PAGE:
5 nutrition worries of moms

.. and how to let go of them.

Moms are the warriors on the front lines of nutrition for the family.  OK, I realize many dads are also involved with this, but the majority of nutritional vigilance gets done by moms, starting with breastfeeding, a choice made at least in part because breast milk is the best food for a newborn baby.  When I wrote about nutrition tips for moms several years ago, I addressed many of the pressures on moms and parents to feed children perfect diets.  Unfortunately since then, the pressure has only gotten worse.  Every new study adds something to Mom’s list of food Do’s and Don’ts, whether or not the research was really actionable or practical.  And of course food marketers have taken note, devising plenty of health halo products and messages designed to sell food products to harried moms who are concerned about the health of their families but who don’t have nutrition degrees.

My main message here is “Lighten up!”  Moms have been raising kids just fine for centuries, sometimes in harrowing circumstances, without the benefit of organic fruit purees in little shelf-stable packages or snack bars fortified with a few vitamins or fiber fortified yogurt or home-cooked-from-scratch family dinners every single night.  The kids survived.  Here are 5 common Mom worries I think are unnecessary.  If you can let go of some of this stuff, you might find that food choices cause less stress in your daily life:

  1. Organic.  Yes organic is nice, but it’s not going to make or break you or your child.  If the choice is a pricey organic or less expensive regular item, and price is important, you don’t need to feel guilty about saving money.  And as a side note: organic does NOT make junk food acceptable.  In my decidedly not-humble professional opinion, organic soft drinks or chips or cookies are a complete joke.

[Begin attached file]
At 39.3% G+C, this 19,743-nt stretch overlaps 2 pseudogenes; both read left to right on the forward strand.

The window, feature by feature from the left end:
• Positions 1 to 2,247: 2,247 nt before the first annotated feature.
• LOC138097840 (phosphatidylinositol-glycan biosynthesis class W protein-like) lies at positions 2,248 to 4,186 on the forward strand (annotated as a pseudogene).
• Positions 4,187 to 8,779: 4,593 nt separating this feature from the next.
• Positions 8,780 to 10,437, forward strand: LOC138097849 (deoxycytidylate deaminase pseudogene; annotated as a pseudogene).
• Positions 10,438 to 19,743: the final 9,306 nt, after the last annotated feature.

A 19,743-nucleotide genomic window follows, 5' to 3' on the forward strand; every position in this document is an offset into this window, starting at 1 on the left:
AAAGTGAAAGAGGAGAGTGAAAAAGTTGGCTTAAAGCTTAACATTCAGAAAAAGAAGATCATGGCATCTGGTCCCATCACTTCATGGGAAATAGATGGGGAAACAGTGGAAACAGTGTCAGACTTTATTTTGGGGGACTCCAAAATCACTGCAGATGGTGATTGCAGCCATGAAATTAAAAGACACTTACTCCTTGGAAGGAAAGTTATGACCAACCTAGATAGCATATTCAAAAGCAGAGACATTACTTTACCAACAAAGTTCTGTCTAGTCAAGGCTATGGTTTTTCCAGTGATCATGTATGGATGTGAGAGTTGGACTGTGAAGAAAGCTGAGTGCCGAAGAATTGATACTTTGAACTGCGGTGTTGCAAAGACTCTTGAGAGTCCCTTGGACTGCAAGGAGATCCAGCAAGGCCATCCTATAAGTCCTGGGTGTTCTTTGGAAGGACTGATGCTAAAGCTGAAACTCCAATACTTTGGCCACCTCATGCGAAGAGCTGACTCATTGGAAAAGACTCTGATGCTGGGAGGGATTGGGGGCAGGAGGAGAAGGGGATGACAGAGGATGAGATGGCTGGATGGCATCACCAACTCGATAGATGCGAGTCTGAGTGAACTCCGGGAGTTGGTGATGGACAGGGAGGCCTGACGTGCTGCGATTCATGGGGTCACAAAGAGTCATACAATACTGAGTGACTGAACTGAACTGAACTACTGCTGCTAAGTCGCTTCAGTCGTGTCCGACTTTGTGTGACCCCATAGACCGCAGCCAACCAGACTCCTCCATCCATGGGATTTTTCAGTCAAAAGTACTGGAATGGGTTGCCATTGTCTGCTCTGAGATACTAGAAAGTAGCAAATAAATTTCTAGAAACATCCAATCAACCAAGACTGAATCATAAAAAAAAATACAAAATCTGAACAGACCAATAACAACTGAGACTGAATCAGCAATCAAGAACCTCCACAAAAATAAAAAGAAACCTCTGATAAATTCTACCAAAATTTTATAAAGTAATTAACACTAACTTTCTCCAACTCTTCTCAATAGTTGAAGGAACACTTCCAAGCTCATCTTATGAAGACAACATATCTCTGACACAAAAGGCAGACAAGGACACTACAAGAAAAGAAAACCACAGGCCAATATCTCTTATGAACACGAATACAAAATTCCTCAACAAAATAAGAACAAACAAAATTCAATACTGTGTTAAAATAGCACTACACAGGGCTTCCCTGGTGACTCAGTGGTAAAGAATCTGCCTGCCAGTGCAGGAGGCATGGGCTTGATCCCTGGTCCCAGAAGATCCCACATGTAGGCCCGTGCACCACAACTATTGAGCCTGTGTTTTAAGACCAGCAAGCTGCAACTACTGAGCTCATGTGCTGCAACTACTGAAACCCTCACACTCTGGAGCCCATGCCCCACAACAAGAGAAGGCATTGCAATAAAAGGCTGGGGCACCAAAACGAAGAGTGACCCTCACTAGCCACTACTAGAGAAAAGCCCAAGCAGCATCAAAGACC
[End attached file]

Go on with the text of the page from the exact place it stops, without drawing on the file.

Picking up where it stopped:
2. Home cooked meals.  Every night.  There’s plenty of research out there claiming that families that eat home cooked meals together are healthier, happier and probably richer and more successful and have better hair.  Well maybe not those last bits.  But it’s important to understand what the research doesn’t tell us: families who organize life around home cooked meals are different from families that do not have time for this or do not value this or who are just too disorganized or chaotic in general.  If your schedule if full of carpooling, commuting and child activities, and family dinners are rarely possible, don’t beat yourself up about it.  Trying to force a family dinner on everyone at 8:30 p.m. when life calms down isn’t likely to go well.  Not that it isn’t a good idea to have frequent family time together.  But it doesn’t have to be a daily dinner, if that’s just not possible.  So think of alternatives: weekend hikes or bike rides or brunch or lunch.  Or if you have some time for dinner but no time to cook, get take out, or use frozen food.  It’s not about you spending time cooking; it’s about the family spending time sharing food, whatever it may be.